Seeing The Empire Strikes Back at Loews” Astor Plaza (Broadway and 44th) was one of the greatest viewing experiences of my life, Because I saw it opening weekend (a midnight show on 5.21.80) — totally cold, no reviews, no chat rooms, not a word about Luke’s lineage, nothing.
How many times have I passed along the story about Spooner Oldham and the recording of Aretha Franklin‘s “I Never Loved A Man (The Way That I Love You)“? That song launched her career as a pop artist, and this magic moment happened during a single day’s session at Muscle Shoals’ FAME studios on 1.24.67.
I’ve told this story three or four times at least, but we’re now going to make it five because Respect fudges this little story — it destroys the purity of it. “I Never Loved a Man” was the major turning point in her young life. But in Respect Spooner (played by David Simpson) is no longer the quiet, unassuming session guy who saved the day. He’s now the co-hero because he and Aretha did it together.
I wasn’t in the studio that day so what do I know, right? But according to Muscle Shoals director Greg “Freddy” Camalier it was Spooner who came up with that bluesy Wurlitzer riff that was just right, and everyone knew it.
Bottom line: Muscle Shoals says Spooner did it. Respect says that Aretha and Spooner tag-teamed it.
It would seem that the Respect guys were uncomfortable with a young Alabama white guy being the hero of this particular scene, so they imagined their own version. The movie is called Respect, after all, and not Spooner, and so the Man Who Shot Liberty Valance legend has now been printed.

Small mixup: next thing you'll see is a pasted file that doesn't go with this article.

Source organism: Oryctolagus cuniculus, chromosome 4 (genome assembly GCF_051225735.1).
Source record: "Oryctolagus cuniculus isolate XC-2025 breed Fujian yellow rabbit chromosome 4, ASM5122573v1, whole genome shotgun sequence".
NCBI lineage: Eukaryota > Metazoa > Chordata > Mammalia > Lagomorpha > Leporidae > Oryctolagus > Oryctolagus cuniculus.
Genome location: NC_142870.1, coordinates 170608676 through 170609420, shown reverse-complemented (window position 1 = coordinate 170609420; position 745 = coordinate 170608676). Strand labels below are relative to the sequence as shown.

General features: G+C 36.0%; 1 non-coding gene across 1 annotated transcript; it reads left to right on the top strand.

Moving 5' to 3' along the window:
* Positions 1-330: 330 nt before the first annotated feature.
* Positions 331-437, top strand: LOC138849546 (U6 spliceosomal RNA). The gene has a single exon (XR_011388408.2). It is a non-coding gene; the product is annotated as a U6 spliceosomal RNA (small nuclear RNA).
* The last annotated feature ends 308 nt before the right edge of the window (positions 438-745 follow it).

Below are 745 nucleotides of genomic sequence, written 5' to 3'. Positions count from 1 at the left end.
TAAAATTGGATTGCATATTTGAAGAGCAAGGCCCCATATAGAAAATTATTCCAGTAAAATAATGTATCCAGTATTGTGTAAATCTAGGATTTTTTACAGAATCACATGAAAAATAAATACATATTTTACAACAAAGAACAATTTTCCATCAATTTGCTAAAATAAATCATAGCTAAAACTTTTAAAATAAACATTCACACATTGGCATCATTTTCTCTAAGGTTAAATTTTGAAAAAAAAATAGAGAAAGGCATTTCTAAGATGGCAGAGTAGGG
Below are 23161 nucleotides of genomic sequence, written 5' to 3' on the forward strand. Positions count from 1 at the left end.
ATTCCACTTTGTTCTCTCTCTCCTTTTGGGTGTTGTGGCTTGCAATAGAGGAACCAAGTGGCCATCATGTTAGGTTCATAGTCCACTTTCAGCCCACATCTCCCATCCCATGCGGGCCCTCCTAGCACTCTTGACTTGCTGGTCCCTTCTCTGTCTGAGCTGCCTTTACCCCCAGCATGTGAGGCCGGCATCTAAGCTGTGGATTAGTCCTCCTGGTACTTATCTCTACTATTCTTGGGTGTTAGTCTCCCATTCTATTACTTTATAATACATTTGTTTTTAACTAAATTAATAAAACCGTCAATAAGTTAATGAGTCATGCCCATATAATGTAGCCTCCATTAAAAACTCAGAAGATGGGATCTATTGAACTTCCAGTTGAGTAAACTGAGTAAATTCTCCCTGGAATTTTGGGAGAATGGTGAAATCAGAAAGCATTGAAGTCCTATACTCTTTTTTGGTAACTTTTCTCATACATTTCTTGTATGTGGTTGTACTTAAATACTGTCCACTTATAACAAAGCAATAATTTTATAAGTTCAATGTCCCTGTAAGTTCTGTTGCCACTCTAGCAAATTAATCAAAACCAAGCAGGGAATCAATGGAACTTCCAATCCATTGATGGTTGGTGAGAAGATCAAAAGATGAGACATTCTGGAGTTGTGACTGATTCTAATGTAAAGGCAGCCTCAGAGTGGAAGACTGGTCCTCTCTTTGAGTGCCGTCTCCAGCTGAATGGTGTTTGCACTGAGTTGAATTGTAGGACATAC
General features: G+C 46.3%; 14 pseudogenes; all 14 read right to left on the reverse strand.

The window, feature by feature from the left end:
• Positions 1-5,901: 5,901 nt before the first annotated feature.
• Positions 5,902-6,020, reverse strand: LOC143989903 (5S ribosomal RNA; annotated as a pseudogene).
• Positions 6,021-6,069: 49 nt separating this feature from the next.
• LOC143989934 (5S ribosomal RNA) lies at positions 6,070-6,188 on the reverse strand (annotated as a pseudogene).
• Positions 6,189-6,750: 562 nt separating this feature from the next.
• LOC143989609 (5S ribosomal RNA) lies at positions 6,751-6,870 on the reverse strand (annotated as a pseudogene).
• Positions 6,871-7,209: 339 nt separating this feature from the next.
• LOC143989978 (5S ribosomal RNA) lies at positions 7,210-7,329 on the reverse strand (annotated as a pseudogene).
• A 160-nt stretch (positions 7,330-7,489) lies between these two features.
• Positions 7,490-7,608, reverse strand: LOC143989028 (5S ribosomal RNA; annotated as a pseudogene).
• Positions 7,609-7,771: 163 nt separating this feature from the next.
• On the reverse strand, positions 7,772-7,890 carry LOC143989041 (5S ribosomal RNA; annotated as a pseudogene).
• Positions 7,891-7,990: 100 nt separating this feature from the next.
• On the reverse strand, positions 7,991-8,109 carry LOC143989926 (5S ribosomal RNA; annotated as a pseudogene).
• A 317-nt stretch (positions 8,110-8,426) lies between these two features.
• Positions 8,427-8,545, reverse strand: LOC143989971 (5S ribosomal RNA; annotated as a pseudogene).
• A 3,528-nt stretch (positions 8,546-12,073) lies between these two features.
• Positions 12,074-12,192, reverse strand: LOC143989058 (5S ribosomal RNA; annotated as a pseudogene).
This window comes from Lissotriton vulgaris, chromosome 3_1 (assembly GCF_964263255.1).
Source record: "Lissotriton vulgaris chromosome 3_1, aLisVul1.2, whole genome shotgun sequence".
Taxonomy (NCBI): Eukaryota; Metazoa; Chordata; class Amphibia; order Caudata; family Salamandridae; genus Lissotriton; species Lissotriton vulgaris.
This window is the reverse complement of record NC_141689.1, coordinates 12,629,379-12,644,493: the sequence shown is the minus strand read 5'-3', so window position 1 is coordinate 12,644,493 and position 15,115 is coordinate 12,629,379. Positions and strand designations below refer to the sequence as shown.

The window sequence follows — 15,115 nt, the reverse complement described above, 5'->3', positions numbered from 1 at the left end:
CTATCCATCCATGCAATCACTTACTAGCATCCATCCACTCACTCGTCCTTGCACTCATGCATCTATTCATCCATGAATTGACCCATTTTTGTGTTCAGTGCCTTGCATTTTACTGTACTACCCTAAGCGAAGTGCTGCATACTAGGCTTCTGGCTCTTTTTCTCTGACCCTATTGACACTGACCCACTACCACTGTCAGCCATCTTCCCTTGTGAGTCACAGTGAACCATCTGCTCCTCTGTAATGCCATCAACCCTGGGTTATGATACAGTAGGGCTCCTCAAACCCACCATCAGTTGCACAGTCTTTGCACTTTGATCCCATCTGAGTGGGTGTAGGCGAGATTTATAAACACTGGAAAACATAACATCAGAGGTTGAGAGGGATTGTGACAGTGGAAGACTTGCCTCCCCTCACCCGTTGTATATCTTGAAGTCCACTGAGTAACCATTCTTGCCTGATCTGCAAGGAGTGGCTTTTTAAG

Apologies to Spooner but them’s the breaks.
Why does it seem as if the furies are constantly swarming down upon poor Haiti? Every time you turn around the country is taking it in the neck. Earthquakes, assassinations, hurricanes, Covid 19, criminal gangs, poverty. No sooner does the populace survive and start to weakly recover from one devastating tragedy when another one comes along. The only thing that hasn’t happened to Haiti is an attack by Kaiju monsters.
1297 Haitians are confirmed dead after a 7.2 earthquake rocked the Les Cayes district of Haiti (southwest peninsula) on Saturday morning…”officials in Les Cayes believe there are only about 30 doctors for about 1 million people“…c’mon, man.
N.Y. Times: “[This is a] devastating blow to a country that is still reeling from a presidential assassination last month and that never recovered from a disastrous quake more than 11 years ago. The recovery was being conducted as a tropical storm approaches and in the throes of a political crisis since President Jovenel Moïse was assassinated on July 7.
“The unsolved assassination, a leadership vacuum, severe poverty and systemic gang violence in parts of Haiti, a Caribbean nation of 11 million people, have left the government dysfunctional and ill prepared for a natural calamity.
“The main supermarket and smaller food and supply markets in Les Cayes collapsed, leaving about half a million people with dwindling supplies and worries that eventually there would be looting and fighting over basics like drinking water. The quake snapped the underground pipes of Les Cayes, causing flooding, and triggering some landslides, blocking the main road into Jeremie and complicating relief efforts there.
“Many hospitals and clinics were heavily damaged, and officials in Les Cayes believe there are only about 30 doctors for about 1 million people.
“Herve Foucand, a former senator, was using his small propeller plane to ferry people to Haiti’s capital. ‘I have 30 people in serious condition waiting for me,’ he said. ‘But I only have seven seats.'”
“Small towns surrounding Les Cayes were cut off by landslides and are believed to be even harder hit.”